Hameed Khalid Darweesh, an Army interpreter in Iraq, had been stopped as he traveled with his wife and three kids when agents pulled him aside, according to the New York Times.

Earlier from Politico: GOP splits on Trump immigration order

Congressional Republicans splintered Saturday over President Donald Trump’s executive order temporarily barring immigrants from seven Muslim-majority nations, with several GOP lawmakers chastising it as overly broad even as Speaker Paul Ryan and committee leaders defended it as a necessary measure for national security.

Yet most Republicans, especially those on Capitol Hill, have kept silent, declining to publicly comment on a hugely controversial move based on a concept from Trump that many party leaders had harshly criticized when he first raised it during the presidential campaign.

Sounds messy but not surprising given the haste the Trump administration has pushed this and other orders through and their apparent lack of adequate consultation.

 

Hostility to immigrants in NZ

has written an awful account of hostility and abuse experienced as a child of immigrants to New Zealand.

The Spinoff: ‘I fear for the future of my family’: A mother of mixed-raced children on why she’s worried about raising them in New Zealand

What is it like to raise your children in a country where people are openly hostile to you because of your race? Natasha Johnson looks back on her own childhood experiences of racism and speaks directly to people of colour living in Aotearoa.

I’m sure this will be uncomfortable reading for some, but Natasha’s words will likely resonate with many, many people. And there’s the issue. We need to look at racism in New Zealand with eyes wide open. Not just for us now, but for our children. What kind of New Zealand will they grow up in? – Emily Writes, Spinoff Parents editor.

This is shameful for a country that at times makes claims to be a tolerant society built on immigration.

Natasha happens to have come from India, but similar insidious attacks happen to immigrants from a wide range of countries, including Pacific Islands, African countries and European countries.

I would love to say we arrived in New Zealand and felt at home after a period of adjustment and settling in. I would love to say we were welcomed into a community with open arms. I would love to say that although there was an initial culture shock, my family and I were soon to be part of an amazing country where we found a great many new opportunities that perhaps we would not have had back home. I truly would love to say that the first 10 years here were awesome – peppered with few struggles, but overall amazing, I really would.

Sadly, I cannot say those things.

I have never really told the unvarnished truth about this, as when I begin to tell my story I am usually met with comments suggesting I need a thicker skin. Or I’m told this hell I went through made me stronger. Most of all, I’m told people were just joking, that they didn’t really mean it.

To this day, almost every day, I still hear all the time: That’s not racist. It’s just a joke. You gotta get a sense of humour.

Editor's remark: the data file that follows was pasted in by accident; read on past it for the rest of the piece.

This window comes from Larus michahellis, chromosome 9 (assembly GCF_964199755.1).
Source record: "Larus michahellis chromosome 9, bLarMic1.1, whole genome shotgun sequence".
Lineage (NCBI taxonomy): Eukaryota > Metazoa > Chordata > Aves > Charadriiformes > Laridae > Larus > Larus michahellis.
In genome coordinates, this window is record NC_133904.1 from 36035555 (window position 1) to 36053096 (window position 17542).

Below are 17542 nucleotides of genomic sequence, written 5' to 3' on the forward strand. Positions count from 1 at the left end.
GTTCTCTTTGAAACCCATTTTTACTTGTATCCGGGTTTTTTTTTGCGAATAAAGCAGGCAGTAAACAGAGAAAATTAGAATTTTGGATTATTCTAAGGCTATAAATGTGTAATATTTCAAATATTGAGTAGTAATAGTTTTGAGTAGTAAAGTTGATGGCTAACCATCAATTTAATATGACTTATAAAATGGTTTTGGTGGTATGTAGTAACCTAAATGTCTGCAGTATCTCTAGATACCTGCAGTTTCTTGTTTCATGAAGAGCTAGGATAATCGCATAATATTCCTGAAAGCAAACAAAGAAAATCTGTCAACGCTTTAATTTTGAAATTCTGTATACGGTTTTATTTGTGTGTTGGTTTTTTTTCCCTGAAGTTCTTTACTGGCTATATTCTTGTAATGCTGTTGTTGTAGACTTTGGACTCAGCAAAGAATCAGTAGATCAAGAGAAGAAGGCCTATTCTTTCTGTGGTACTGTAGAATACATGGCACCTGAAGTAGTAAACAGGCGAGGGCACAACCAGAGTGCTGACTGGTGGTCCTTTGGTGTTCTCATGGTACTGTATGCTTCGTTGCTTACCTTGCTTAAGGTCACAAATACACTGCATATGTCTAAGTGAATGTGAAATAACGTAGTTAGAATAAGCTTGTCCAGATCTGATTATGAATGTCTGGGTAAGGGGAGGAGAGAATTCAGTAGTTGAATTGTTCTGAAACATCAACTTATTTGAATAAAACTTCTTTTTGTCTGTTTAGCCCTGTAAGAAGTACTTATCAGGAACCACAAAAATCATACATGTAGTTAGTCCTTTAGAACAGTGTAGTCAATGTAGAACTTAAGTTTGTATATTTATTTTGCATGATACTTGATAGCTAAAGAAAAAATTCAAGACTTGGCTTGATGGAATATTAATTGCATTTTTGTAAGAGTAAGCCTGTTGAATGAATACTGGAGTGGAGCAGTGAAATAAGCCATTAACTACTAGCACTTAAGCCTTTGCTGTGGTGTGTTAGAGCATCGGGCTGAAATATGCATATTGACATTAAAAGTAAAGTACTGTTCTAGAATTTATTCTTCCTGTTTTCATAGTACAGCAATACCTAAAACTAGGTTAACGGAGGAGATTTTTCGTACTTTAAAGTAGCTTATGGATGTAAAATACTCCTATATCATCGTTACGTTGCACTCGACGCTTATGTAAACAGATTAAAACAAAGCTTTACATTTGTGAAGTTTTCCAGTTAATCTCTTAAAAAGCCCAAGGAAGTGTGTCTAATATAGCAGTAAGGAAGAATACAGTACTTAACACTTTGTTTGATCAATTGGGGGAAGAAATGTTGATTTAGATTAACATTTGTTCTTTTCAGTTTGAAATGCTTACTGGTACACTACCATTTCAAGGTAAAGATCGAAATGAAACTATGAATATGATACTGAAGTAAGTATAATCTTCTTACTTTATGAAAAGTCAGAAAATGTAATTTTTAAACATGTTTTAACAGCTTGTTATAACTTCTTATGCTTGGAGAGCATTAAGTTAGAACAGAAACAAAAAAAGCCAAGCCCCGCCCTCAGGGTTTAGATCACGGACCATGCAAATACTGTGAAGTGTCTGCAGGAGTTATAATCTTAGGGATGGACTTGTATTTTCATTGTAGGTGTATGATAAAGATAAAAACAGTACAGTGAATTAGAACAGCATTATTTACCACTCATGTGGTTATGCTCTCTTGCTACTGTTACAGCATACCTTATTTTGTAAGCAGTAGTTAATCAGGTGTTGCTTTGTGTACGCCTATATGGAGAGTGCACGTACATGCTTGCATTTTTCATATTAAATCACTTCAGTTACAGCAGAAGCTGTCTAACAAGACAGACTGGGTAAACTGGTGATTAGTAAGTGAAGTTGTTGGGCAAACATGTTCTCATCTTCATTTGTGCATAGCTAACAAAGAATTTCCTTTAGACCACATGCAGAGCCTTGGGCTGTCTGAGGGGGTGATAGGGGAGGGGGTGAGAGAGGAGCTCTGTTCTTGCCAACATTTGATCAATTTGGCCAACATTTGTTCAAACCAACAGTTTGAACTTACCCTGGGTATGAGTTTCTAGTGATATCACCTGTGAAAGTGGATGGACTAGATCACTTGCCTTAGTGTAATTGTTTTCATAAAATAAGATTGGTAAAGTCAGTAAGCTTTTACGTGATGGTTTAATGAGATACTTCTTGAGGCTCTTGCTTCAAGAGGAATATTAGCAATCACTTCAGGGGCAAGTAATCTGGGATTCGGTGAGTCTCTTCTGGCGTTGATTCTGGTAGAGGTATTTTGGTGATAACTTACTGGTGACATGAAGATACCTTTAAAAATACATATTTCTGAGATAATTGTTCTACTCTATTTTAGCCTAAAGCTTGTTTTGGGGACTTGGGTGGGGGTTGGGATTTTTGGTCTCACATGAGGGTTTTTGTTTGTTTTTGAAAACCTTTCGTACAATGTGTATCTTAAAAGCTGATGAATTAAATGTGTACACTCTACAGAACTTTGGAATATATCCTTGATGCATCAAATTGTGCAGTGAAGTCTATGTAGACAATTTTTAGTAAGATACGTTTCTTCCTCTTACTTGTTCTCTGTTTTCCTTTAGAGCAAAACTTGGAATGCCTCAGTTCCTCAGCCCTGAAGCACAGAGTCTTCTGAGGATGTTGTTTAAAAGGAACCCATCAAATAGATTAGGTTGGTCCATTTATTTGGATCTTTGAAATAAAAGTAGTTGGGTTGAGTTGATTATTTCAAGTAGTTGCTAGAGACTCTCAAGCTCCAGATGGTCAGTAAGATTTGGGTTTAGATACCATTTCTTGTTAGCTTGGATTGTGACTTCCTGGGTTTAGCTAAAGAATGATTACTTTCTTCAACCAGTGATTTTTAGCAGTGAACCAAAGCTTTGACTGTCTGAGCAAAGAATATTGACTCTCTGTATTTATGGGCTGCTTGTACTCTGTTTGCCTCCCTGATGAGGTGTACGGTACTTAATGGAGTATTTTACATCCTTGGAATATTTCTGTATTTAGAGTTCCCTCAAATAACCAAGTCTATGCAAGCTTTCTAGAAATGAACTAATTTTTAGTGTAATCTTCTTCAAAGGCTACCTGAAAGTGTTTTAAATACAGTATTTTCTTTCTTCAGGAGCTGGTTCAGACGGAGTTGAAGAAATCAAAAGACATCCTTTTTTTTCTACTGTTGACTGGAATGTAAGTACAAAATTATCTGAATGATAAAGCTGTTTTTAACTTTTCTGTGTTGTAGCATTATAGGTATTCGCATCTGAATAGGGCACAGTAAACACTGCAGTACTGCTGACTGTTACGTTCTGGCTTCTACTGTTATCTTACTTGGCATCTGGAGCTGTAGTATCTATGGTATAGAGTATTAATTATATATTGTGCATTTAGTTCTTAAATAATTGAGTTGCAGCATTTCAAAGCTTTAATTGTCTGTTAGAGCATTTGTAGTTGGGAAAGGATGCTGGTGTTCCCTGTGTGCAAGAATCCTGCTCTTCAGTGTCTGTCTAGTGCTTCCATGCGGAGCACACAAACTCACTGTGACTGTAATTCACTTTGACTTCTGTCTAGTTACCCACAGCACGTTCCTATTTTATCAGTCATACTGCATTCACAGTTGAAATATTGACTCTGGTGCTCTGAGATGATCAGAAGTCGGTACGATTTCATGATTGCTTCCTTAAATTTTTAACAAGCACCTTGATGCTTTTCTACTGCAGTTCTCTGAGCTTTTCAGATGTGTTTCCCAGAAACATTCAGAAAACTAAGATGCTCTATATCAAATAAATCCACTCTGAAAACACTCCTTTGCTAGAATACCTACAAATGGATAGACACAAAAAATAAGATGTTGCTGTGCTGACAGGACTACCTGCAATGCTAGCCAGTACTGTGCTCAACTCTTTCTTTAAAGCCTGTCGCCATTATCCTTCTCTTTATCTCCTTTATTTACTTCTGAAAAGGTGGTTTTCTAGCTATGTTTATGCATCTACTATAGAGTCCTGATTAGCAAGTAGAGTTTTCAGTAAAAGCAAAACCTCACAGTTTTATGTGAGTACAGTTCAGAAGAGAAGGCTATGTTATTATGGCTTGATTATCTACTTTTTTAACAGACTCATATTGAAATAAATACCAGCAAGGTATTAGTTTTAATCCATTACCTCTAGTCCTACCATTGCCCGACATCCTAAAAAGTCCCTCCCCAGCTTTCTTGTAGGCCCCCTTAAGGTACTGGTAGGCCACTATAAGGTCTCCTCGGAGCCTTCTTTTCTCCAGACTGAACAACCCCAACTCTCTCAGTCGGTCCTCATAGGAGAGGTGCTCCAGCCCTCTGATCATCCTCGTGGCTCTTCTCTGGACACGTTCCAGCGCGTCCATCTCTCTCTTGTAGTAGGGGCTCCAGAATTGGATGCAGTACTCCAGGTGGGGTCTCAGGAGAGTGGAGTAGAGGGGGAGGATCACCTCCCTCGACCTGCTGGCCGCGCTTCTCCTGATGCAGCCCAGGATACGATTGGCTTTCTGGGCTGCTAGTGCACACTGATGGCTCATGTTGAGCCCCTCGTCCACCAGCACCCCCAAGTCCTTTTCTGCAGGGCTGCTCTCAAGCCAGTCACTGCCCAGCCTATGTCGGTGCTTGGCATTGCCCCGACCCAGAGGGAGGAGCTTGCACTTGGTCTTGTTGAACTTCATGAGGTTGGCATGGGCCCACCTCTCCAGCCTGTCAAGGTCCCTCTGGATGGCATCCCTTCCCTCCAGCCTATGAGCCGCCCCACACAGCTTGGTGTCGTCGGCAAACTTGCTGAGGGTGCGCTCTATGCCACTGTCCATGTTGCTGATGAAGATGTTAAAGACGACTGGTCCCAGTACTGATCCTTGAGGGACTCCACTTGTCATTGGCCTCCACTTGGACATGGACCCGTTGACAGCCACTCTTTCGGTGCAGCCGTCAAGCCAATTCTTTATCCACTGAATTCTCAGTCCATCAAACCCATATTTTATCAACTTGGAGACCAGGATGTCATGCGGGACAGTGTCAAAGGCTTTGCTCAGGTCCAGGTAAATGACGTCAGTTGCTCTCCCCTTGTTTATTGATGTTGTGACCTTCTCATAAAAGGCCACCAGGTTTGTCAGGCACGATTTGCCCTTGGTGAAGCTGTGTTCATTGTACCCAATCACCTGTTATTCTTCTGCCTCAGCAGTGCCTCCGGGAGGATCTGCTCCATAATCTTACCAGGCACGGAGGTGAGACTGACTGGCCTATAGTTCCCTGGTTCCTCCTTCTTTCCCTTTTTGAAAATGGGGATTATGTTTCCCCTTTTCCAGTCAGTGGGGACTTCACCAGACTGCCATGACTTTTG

So I did. I got me that sense of humour. And that sense of humour got me through my 20s.

Natasha gives examples of racism particular to her Indian ethnicity but it isn’t confined to ethnicity. I know someone from a country in Europe who was often needled and harassed due to where they came from, even though they had lived in New Zealand for thirty years.

I had to laugh, because if I didn’t start laughing, at least on the outside, I would be crying.

I just had to show that I was thick skinned and able to laugh at these situations. What was the point of trying to educate people and tell them how it made me feel if they couldn’t see for themselves that it was indeed offensive, hurtful and ignorant?

What does it take for those who attack immigrants to realise how offensive, hurtful or ignorant what they say can be?

We were called names and made fun of for being us.

I don’t mean the odd instance of name calling here and there. I mean:

Every.
Single.
Day.

Every single day I encountered racist “jokes”, remarks, questions and comments. At primary school, at high school and at university.

That’s disgraceful from people who may have immigrated themselves or at least will almost certainly have recent immigrant family history.

I have now been here for 22 years. It has taken nearly all that time to finally, somewhat, almost, maybe feel like this is home.

I married the most wonderful white man and his white family could not be further from what I had been exposed to. They are unique and I always tell them that. I was never ever scared of being myself around them – and that was huge. They accepted me and my family as if they saw no difference between us. But even more importantly, any difference they did see, they loved unconditionally.

But to have children with this wonderful man means another journey that I have to take, a journey of having mixed race children.

I fear for them.

I fear for our future as a family.

That’s very sad. Racism and immigrant bashing is particularly damaging and unfair for children.

What might my children go through, being mixed race in this country?

Can you imagine what that’s like? To have gone through what I still go through and then imagine my children experiencing the same thing?

My husband and I hope that they never have to deal with the hurt and pain of racism, but if they ever do so I hope I can guide them through it.

I hope I can be seen as an example of someone who has triumphed over racism.